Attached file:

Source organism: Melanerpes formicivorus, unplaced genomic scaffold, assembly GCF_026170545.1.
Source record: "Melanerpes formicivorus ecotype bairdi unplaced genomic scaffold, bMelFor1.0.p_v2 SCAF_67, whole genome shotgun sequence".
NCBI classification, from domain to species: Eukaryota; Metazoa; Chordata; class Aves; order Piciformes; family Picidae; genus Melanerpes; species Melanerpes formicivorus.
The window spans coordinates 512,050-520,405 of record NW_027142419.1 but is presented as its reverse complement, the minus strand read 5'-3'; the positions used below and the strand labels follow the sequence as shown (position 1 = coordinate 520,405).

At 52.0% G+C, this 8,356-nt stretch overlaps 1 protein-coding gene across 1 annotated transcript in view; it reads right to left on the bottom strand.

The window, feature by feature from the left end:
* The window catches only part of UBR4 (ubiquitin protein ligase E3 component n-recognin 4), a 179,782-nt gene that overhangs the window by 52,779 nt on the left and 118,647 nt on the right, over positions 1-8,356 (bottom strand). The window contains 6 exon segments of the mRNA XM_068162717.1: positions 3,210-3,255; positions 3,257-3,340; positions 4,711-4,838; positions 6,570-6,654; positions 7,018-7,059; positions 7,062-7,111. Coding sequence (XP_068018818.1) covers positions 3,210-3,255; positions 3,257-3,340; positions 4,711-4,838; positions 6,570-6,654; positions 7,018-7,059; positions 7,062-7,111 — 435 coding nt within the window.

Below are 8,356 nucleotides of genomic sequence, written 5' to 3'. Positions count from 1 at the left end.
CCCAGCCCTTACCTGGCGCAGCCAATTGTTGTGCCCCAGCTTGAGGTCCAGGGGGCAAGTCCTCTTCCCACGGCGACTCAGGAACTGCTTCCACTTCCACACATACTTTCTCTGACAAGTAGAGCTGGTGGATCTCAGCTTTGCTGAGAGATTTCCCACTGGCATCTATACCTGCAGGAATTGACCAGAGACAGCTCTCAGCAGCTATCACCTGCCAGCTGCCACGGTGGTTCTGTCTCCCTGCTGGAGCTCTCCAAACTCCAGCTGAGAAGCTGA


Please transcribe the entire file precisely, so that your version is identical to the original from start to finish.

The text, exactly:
Source organism: Melanerpes formicivorus, unplaced genomic scaffold, assembly GCF_026170545.1.
Source record: "Melanerpes formicivorus ecotype bairdi unplaced genomic scaffold, bMelFor1.0.p_v2 SCAF_67, whole genome shotgun sequence".
NCBI classification, from domain to species: Eukaryota; Metazoa; Chordata; class Aves; order Piciformes; family Picidae; genus Melanerpes; species Melanerpes formicivorus.
The window spans coordinates 512,050-520,405 of record NW_027142419.1 but is presented as its reverse complement, the minus strand read 5'-3'; the positions used below and the strand labels follow the sequence as shown (position 1 = coordinate 520,405).

At 52.0% G+C, this 8,356-nt stretch overlaps 1 protein-coding gene across 1 annotated transcript in view; it reads right to left on the bottom strand.

The window, feature by feature from the left end:
* The window catches only part of UBR4 (ubiquitin protein ligase E3 component n-recognin 4), a 179,782-nt gene that overhangs the window by 52,779 nt on the left and 118,647 nt on the right, over positions 1-8,356 (bottom strand). The window contains 6 exon segments of the mRNA XM_068162717.1: positions 3,210-3,255; positions 3,257-3,340; positions 4,711-4,838; positions 6,570-6,654; positions 7,018-7,059; positions 7,062-7,111. Coding sequence (XP_068018818.1) covers positions 3,210-3,255; positions 3,257-3,340; positions 4,711-4,838; positions 6,570-6,654; positions 7,018-7,059; positions 7,062-7,111 — 435 coding nt within the window.

Below are 8,356 nucleotides of genomic sequence, written 5' to 3'. Positions count from 1 at the left end.
CCCAGCCCTTACCTGGCGCAGCCAATTGTTGTGCCCCAGCTTGAGGTCCAGGGGGCAAGTCCTCTTCCCACGGCGACTCAGGAACTGCTTCCACTTCCACACATACTTTCTCTGACAAGTAGAGCTGGTGGATCTCAGCTTTGCTGAGAGATTTCCCACTGGCATCTATACCTGCAGGAATTGACCAGAGACAGCTCTCAGCAGCTATCACCTGCCAGCTGCCACGGTGGTTCTGTCTCCCTGCTGGAGCTCTCCAAACTCCAGCTGAGAAGCTGA